This is for The Vector Colouring Book...
At some point in our lives the majority of us have encountered colouring books. This could have been from your childhood, maybe your younger family members or your children... or if you're like me as a way to relieve stress!
These books of printed line art were coloured in by traditional tools... of coloured pencils, crayons and felt tips. For some of us, this was the doorway into learning and appreciating art.
There was a lot of satisfaction and joy in being able to finish a page or even a book! Often the hardest challenge was to stick inbetween the lines.
It's with this nostalga that I bring you a two stage Colouring Book project!
What is Vector Art?
In digital art there are two layer formats: raster and vector. Raster formats are based in pixels and vector is based in paths and points.
When you resize a raster image, you are expanding the pixels. Your program has to try to estimate what the colours would be for the additional pixels created. Due to this, the image loses it's clarity and creates a pixel effect.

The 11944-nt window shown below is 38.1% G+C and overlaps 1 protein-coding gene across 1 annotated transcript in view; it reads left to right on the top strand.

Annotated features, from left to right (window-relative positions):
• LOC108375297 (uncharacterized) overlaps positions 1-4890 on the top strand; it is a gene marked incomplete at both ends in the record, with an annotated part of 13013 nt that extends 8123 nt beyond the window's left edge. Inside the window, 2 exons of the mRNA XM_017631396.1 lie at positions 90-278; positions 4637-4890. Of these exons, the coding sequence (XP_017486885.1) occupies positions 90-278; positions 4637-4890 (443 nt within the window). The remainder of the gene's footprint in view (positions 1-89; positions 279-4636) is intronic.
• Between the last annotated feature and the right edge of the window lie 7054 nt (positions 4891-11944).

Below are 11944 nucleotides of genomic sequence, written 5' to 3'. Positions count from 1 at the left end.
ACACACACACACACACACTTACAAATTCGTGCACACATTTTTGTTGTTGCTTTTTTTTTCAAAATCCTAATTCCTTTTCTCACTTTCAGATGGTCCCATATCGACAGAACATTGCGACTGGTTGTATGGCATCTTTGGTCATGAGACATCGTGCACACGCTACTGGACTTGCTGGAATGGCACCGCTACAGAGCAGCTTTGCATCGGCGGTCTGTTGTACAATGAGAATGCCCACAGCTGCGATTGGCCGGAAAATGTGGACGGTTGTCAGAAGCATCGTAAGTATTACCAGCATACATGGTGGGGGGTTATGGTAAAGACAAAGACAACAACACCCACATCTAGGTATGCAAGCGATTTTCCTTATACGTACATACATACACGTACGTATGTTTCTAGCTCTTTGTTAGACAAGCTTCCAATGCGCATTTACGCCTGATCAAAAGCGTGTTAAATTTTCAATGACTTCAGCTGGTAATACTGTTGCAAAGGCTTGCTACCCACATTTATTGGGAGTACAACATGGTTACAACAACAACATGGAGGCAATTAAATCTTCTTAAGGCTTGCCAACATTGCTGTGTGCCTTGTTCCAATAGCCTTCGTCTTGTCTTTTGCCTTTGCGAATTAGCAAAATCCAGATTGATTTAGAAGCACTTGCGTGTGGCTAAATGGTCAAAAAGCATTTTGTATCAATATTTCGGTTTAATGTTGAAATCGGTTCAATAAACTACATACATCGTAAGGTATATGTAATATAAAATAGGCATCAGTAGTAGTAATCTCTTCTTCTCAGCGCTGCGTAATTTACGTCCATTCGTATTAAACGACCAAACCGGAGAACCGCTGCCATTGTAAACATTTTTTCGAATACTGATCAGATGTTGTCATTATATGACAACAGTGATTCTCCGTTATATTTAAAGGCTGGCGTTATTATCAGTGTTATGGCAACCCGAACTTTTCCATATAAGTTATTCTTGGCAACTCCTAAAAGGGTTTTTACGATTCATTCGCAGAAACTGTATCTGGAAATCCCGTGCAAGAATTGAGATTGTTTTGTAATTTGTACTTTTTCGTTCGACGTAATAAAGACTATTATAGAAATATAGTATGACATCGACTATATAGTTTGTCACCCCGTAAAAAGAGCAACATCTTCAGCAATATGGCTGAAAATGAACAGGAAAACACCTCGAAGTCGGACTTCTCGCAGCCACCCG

When you resize a vector image, you are increasing the distance between the points. Due to this, the image doesn't lose it's clarity and doesn't pixellate.
The key element of vector is that it's infinitely scalable without any quality loss and it's why we love it!
--In vector, I draw, render, and bend all my lines “by hand”, shaping them, grabbing nodes and manipulating lines into curves from basic straight shapes. I usually hand draw my subject in a notebook, scan it in to Corel, and gradually “ink” my work using vector piece by piece. I guess I should learn to advance, but I like the simple look, even though it takes hours to complete something. I never use textures, lighting or 3D effects, or even gradients, or other techniques I don’t even know about most likely.--